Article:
Jennifer Hong, Atman Desai, Vijay M. Thadani and David W. Roberts
Vagal nerve stimulation (VNS) and corpus callosotomy (CC) have both been shown to be of benefit in the treatment of medically refractory epilepsy. Recent case series have reviewed the efficacy of VNS in patients who have undergone CC, with encouraging results. There are few data, however, on the use of CC following VNS therapy.
The records of all patients at the authors' center who underwent CC following VNS between 1998 and 2015 were reviewed. Patient baseline characteristics, operative details, and postoperative outcomes were analyzed.
Ten patients met inclusion criteria. The median follow-up was 72 months, with a minimum follow-up of 12 months (range 12–109 months). The mean time between VNS and CC was 53.7 months. The most common reason for CC was progression of seizures after VNS. Seven patients had anterior CC, and 3 patients returned to the operating room for a completion of the procedure. All patients had a decrease in the rate of falls and drop seizures; 7 patients experienced elimination of drop seizures. Nine patients had an Engel Class III outcome, and 1 patient had a Class IV outcome. There were 3 immediate postoperative complications and 1 delayed complication. One patient developed pneumonia, 1 developed transient mutism, and 1 had persistent weakness in the nondominant foot. One patient presented with a wound infection.
The authors demonstrate that CC can help reduce seizures in patients with medically refractory epilepsy following VNS, particularly with respect to drop attacks.
Anand Veeravagu, Ian D. Connolly, Layton Lamsam, Amy Li, Christian Swinney, Tej D. Azad, Atman Desai and John K. Ratliff
The authors performed a population-based analysis of national trends, costs, and outcomes associated with cervical spondylotic myelopathy (CSM) in the United States. They assessed postoperative complications, resource utilization, and predictors of costs, in this surgically treated CSM population.
MarketScan data (2006–2010) were used to retrospectively analyze the complications and costs of different spine surgeries for CSM. The authors determined outcomes following anterior cervical discectomy and fusion (ACDF), posterior fusion, combined anterior/posterior fusion, and laminoplasty procedures.
The authors identified 35,962 CSM patients, comprising 5154 elderly (age ≥ 65 years) patients (mean 72.2 years, 54.9% male) and 30,808 nonelderly patients (mean 51.1 years, 49.3% male). They found an overall complication rate of 15.6% after ACDF, 29.2% after posterior fusion, 41.1% after combined anterior and posterior fusion, and 22.4% after laminoplasty. Following ACDF and posterior fusion, a significantly higher risk of complication was seen in the elderly compared with the nonelderly (reference group). The fusion level and comorbidity-adjusted ORs with 95% CIs for these groups were 1.54 (1.40–1.68) and 1.25 (1.06–1.46), respectively. In contrast, the elderly population had lower 30-day readmission rates in all 4 surgical cohorts (ACDF, 2.6%; posterior fusion, 5.3%; anterior/posterior fusion, 3.4%; and laminoplasty, 3.6%). The fusion level and comorbidity-adjusted odds ratios for 30-day readmissions for ACDF, posterior fusion, combined anterior and posterior fusion, and laminoplasty were 0.54 (0.44–0.68), 0.32 (0.24–0.44), 0.17 (0.08–0.38), and 0.39 (0.18–0.85), respectively.
The authors' analysis of the MarketScan database suggests a higher complication rate in the surgical treatment of CSM than previous national estimates. They found that elderly age (≥ 65 years) significantly increased complication risk following ACDF and posterior fusion. Elderly patients were less likely to experience a readmission within 30 days of surgery. Postoperative complication occurrence, and 30-day readmission were significant drivers of total cost within 90 days of the index surgical procedure.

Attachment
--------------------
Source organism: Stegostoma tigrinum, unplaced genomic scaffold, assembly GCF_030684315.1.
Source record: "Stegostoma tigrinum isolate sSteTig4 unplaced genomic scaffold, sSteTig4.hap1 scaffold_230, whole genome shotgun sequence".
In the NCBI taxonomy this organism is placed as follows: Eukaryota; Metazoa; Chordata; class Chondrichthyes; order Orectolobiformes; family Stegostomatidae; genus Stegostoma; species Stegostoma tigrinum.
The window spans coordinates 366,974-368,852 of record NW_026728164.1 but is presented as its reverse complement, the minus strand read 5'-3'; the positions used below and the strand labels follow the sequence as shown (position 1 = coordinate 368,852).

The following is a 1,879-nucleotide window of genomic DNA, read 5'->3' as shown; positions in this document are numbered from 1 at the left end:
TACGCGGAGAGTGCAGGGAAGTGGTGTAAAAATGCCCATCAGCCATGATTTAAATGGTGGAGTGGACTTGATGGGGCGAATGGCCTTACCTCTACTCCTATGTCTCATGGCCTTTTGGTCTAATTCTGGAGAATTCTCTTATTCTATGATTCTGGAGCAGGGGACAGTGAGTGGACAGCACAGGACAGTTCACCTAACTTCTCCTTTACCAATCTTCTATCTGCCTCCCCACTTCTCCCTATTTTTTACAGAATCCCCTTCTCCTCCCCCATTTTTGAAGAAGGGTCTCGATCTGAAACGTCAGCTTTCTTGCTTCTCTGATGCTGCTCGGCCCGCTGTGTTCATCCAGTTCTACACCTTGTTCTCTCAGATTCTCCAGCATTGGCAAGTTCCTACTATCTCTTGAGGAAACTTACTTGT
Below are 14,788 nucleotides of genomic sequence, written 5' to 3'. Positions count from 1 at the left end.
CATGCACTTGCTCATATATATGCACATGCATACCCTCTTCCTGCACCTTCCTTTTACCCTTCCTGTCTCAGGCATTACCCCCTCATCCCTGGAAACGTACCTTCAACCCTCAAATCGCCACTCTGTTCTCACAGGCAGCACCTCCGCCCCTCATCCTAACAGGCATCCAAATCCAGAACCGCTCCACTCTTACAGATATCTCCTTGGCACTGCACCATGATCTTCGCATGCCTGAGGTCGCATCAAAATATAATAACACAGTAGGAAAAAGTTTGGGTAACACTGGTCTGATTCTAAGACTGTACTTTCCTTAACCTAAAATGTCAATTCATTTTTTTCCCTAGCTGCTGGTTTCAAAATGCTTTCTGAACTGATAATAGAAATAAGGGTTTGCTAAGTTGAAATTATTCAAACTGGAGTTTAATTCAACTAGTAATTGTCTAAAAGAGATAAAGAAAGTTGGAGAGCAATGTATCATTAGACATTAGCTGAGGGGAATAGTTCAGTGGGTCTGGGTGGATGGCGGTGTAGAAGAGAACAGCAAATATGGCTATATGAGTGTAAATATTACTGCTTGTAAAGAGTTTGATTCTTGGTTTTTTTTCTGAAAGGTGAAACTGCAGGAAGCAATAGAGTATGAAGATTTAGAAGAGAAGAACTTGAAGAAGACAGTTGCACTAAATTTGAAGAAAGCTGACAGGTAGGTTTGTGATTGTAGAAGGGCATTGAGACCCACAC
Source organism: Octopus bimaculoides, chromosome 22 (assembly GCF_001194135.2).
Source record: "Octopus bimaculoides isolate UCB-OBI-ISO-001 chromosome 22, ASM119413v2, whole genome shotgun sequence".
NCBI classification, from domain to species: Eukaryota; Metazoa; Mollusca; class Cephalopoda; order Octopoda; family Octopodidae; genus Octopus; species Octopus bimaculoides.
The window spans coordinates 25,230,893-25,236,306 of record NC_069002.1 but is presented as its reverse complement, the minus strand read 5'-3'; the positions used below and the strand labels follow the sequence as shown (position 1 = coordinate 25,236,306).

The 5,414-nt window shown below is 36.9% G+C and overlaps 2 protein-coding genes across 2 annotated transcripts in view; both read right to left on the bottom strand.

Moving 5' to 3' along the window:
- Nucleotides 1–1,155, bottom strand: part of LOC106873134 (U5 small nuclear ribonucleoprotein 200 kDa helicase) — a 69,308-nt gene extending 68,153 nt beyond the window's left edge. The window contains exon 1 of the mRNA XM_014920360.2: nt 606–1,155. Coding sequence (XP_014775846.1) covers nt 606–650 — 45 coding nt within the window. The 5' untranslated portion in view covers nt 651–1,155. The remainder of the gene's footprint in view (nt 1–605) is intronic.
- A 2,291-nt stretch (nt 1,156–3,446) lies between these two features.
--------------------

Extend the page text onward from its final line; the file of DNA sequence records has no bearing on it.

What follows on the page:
Fred G. Barker II
Kimon Bekelis, Symeon Missios, Atman Desai, Clifford Eskey and Kadir Erkmen
Microsurgical resection of arteriovenous malformations (AVMs) is facilitated by real-time image guidance that demonstrates the precise size and location of the AVM nidus. Magnetic resonance images have routinely been used for intraoperative navigation, but there is no single MRI sequence that can provide all the details needed for characterization of the AVM. Additional information detailing the specific location of the feeding arteries and draining veins would be valuable during surgery, and this detail may be provided by fusing MR images and MR angiography (MRA) sequences. The current study describes the use of a technique that fuses contrast-enhanced MR images and 3D time-of-flight MR angiograms for intraoperative navigation in AVM resection.
All patients undergoing microsurgical resection of AVMs at the Dartmouth Cerebrovascular Surgery Program were evaluated from the surgical database. Between 2009 and 2011, 15 patients underwent surgery in which this contrast-enhanced MRI and MRA fusion technique was used, and these patient form the population of the present study.
Image fusion was successful in all 15 cases. The additional data manipulation required to fuse the image sets was performed on the morning of surgery with minimal added setup time. The navigation system accurately identified feeding arteries and draining veins during resection in all cases. There was minimal imaging-related artifact produced by embolic materials in AVMs that had been preoperatively embolized. Complete AVM obliteration was demonstrated on intraoperative angiography in all cases.
Precise anatomical localization, as well as the ability to differentiate between arteries and veins during AVM microsurgery, is feasible with the aforementioned MRI/MRA fusion technique. The technique provides important information that is beneficial to preoperative planning, intraoperative navigation, and successful AVM resection.